[Individual articles from the Spring 2019 issue of Intersections will be posted on this blog each week. The full issue can be found on MCC’s website.]
In 2015, MCC Kenya conducted a Participatory Rural Appraisal (PRA) in ten communities in Kajiado, Kenya, where its partner, Maasai Integrated Development Initiative (MIDI), works. Kajiado is predominantly inhabited by the Maasai community. It is a water-stressed county, where community members must travel up to ten kilometers in search of water. The area is also food insecure and suffers frequent droughts. MCC carried out this PRA in order to gain a better understanding of the food security situation in Kajiado through participatory engagement with community members. Results from the PRA helped to inform collaborative work between MCC and MIDI to plan new food security initiatives.
The PRA approach, widely used by non-governmental organizations (NGOs) and other agencies to incorporate the knowledge and opinions of rural people in the planning and management of development initiatives, can also help organizations understand how gender dynamics shape community development. MCC and MIDI used PRA gender analysis tools to identify specific needs for men and women and to gain a better understanding of their different roles and socio-economic positions.
MCC first trained MIDI staff in PRA skills and mentored them in how to facilitate the process. To ensure that the appraisal process would identify relevant gender dynamics at play within the Maasai community where MIDI planned to work, facilitators organized separate focus groups for men and women. In these focus groups, participants analyzed their daily workloads using a method called Daily Activity Clocks. Dividing men and women into separate groups gave the younger women an opportunity to interact and speak freely about issues that would otherwise be difficult for them to discuss with men present, since the Maasai community is male dominant. In the Daily Activity Clocks exercise, group members name what they usually do during the day at a specific time of the year, starting from the time they usually get up. The exercise elicits information about who works the longest hours, who concentrates on a few activities, who does several tasks in a day, who has the most leisure time and sleep and how much time is spent on different activities by men and women.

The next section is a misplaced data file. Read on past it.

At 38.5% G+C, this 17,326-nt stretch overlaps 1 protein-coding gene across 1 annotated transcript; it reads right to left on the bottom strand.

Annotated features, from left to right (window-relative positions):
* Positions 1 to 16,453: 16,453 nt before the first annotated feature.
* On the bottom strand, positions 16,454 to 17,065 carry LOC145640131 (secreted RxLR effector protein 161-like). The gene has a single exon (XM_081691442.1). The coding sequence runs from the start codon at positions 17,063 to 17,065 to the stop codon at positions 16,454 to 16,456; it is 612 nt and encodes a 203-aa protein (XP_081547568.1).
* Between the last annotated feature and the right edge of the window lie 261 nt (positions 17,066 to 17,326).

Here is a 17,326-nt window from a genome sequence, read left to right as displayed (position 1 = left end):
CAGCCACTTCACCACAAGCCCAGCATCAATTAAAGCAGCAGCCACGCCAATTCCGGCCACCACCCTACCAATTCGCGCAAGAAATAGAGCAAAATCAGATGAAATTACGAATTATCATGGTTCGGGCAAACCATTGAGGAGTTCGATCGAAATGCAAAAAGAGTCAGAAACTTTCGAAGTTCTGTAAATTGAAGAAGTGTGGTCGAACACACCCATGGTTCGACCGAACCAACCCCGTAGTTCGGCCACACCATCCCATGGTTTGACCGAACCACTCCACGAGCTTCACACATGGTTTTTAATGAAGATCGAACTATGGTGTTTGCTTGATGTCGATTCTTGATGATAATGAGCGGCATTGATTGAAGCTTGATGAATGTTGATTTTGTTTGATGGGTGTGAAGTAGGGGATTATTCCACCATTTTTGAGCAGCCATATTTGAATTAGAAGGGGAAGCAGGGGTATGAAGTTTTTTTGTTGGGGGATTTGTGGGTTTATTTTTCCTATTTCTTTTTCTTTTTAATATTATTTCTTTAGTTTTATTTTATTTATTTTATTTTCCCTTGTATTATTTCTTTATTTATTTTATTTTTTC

The Daily Activity Clocks exercise revealed different patterns for how women and men in the community typically spend their days. Participants found that women’s chores usually begin early, around 5:30 am. Women wake up to milk the cows and goats and to monitor and report to their husbands about any sick or pregnant animals. After milking, women proceed to prepare breakfast for the entire family and then embark on other important chores. Fetching water and firewood may take the whole day, with women in this Maasai community having to travel long distances (up to six kilometers) in order to carry out these vital tasks. Other work carried out by women includes cleaning the home, making food for their children and engaging in beadwork for their husbands and children and for commercial purposes. In the evening, women make the fire before everyone comes home, bring calves and goat kids into their enclosures and then milk the cows again before preparing more food for the entire family, including any visitors.